Autism: Origins Unknown, but Women Still Get the Blame

Article taken from November/December 2012

Autism’s cause is the subject of fierce, emotionally charged, and often unscientific debate. The current medical view is that many interacting genes play a role in autism spectrum disorders (ASD), possibly in concert with environmental factors. Over the years, many alternative theories have been proposed outside of the literature on reputable scientific research. Probably the most well-known is the now-discredited vaccine theory,ii which suggested that immunizing children — especially with the measles-mumps-rubella (MMR) vaccine —caused autism. Although the MMR theory is now known to have been based on fraudulent (and since retracted) research,iii it’s caused parents a lot of confusion and anxiety over the last few decades.iv

As the lack of evidence for an association between vaccines and ASD became apparent, blame for the condition shifted to alternative (but still vaccine-related) causes, such as the number and/or timing of vaccines. Now, with strong evidence that there is no demonstrable link between vaccines (on any schedule) and ASD,v,viother targets are emerging. These include the idea that prenatal ultrasoundsvii or maternal obesity may contribute to autism.viiiThese theories have one thing in common: the idea that parents — specifically mothers — are to blame for their children’s ASD. (The latter is a double-whammy of mom-blaming and fat-shaming!)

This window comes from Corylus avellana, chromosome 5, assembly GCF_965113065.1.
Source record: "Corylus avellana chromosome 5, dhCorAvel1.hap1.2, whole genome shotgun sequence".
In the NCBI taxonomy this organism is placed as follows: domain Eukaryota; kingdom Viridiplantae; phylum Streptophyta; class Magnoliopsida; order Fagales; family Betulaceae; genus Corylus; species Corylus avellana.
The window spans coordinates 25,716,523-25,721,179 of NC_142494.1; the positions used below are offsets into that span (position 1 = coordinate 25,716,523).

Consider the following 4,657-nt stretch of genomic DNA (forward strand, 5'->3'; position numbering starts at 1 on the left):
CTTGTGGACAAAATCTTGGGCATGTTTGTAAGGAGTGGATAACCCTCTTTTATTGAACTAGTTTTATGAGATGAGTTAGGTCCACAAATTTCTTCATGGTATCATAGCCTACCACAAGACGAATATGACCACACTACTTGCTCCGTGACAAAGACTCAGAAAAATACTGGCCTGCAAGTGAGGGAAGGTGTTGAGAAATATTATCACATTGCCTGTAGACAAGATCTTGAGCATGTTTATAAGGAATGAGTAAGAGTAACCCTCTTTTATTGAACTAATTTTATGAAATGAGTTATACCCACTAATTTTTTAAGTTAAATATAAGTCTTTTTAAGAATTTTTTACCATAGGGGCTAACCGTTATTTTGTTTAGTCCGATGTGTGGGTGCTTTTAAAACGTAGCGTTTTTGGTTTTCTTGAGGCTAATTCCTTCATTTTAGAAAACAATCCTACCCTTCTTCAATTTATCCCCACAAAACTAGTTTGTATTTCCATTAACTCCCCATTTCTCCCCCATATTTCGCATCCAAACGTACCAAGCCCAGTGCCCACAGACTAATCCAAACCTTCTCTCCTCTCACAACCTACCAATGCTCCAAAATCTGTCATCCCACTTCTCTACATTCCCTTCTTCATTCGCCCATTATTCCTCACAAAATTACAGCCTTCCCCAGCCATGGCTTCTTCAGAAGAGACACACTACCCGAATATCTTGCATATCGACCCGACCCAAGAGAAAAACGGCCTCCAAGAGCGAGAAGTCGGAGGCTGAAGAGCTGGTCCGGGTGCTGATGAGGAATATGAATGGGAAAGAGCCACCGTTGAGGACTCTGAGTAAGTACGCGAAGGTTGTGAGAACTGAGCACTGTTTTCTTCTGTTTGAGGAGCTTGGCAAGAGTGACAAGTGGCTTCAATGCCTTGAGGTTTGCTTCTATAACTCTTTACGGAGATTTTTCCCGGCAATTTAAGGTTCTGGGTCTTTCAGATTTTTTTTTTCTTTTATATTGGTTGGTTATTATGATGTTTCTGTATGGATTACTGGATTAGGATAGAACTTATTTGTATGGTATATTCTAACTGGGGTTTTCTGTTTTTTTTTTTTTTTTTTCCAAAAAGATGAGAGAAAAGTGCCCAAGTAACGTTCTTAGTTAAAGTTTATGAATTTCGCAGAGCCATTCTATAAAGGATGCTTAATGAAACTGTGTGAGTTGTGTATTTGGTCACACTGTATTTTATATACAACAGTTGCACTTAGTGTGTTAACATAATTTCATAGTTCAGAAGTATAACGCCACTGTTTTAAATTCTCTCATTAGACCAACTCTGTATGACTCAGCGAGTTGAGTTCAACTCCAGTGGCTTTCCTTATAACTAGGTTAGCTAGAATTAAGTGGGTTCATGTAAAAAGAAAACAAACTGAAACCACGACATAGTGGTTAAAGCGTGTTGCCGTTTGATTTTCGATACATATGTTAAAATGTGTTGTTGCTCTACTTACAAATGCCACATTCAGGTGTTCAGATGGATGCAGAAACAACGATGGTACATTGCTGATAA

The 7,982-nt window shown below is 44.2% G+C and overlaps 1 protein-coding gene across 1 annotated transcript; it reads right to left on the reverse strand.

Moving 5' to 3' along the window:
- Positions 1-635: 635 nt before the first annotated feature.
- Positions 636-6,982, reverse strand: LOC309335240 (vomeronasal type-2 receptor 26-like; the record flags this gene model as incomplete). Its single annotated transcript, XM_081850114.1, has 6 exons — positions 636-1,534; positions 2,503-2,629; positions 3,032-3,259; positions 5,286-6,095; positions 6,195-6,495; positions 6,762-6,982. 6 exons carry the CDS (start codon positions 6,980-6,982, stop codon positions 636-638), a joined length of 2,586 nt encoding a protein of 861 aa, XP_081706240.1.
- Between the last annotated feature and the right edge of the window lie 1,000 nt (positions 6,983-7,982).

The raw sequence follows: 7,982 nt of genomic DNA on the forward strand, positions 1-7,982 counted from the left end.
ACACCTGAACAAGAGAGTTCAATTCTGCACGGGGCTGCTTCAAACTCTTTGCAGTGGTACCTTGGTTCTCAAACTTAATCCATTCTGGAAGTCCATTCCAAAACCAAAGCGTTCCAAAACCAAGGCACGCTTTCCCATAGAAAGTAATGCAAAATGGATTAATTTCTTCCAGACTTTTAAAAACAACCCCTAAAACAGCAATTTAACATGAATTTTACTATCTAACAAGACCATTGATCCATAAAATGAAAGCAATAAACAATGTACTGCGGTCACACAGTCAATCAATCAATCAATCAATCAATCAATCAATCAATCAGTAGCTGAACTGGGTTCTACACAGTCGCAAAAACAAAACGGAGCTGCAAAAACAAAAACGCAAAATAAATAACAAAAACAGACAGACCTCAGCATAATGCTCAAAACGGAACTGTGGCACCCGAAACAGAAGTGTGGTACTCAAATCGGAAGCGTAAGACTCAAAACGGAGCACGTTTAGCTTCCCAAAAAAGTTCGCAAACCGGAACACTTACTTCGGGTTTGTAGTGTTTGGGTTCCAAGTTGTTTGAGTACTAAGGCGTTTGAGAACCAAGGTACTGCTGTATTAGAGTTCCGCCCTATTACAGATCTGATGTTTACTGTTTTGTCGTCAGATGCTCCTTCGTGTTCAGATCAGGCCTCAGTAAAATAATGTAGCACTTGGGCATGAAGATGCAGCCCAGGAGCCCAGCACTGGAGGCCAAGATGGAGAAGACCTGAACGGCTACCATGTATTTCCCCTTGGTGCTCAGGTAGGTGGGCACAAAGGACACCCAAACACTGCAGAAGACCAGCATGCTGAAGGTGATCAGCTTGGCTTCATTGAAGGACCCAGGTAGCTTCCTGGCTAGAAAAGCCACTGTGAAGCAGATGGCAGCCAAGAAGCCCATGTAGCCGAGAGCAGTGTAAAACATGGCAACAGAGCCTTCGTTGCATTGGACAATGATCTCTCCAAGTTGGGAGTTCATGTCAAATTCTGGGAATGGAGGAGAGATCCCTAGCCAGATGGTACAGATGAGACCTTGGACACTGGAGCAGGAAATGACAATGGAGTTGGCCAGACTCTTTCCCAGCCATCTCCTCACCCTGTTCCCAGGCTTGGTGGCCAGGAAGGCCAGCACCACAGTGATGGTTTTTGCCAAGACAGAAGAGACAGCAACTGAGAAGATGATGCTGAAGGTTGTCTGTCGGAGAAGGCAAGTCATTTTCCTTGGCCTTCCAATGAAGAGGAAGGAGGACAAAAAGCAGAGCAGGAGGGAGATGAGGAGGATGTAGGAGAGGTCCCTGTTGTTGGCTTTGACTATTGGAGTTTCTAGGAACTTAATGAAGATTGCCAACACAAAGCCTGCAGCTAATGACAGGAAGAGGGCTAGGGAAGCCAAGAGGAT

It’s problematic on its own that ASD and other intellectual disabilities are treated as warranting blame — as though someone is “at fault” for the very existence of individuals with these conditions. The problem is further compounded by the persistence of blame based on stereotypical gender roles, which focus ASD’s cause primarily on women’s actions and “choices”, such as having an ultrasound or being overweight. It’s also worth nothing that, while both parents can make decisions about their children’s health care, in reality, mothers still primarily assume the role of health care decision-maker. So even the earlier vaccine theories were also rooted in blaming women’s behaviors.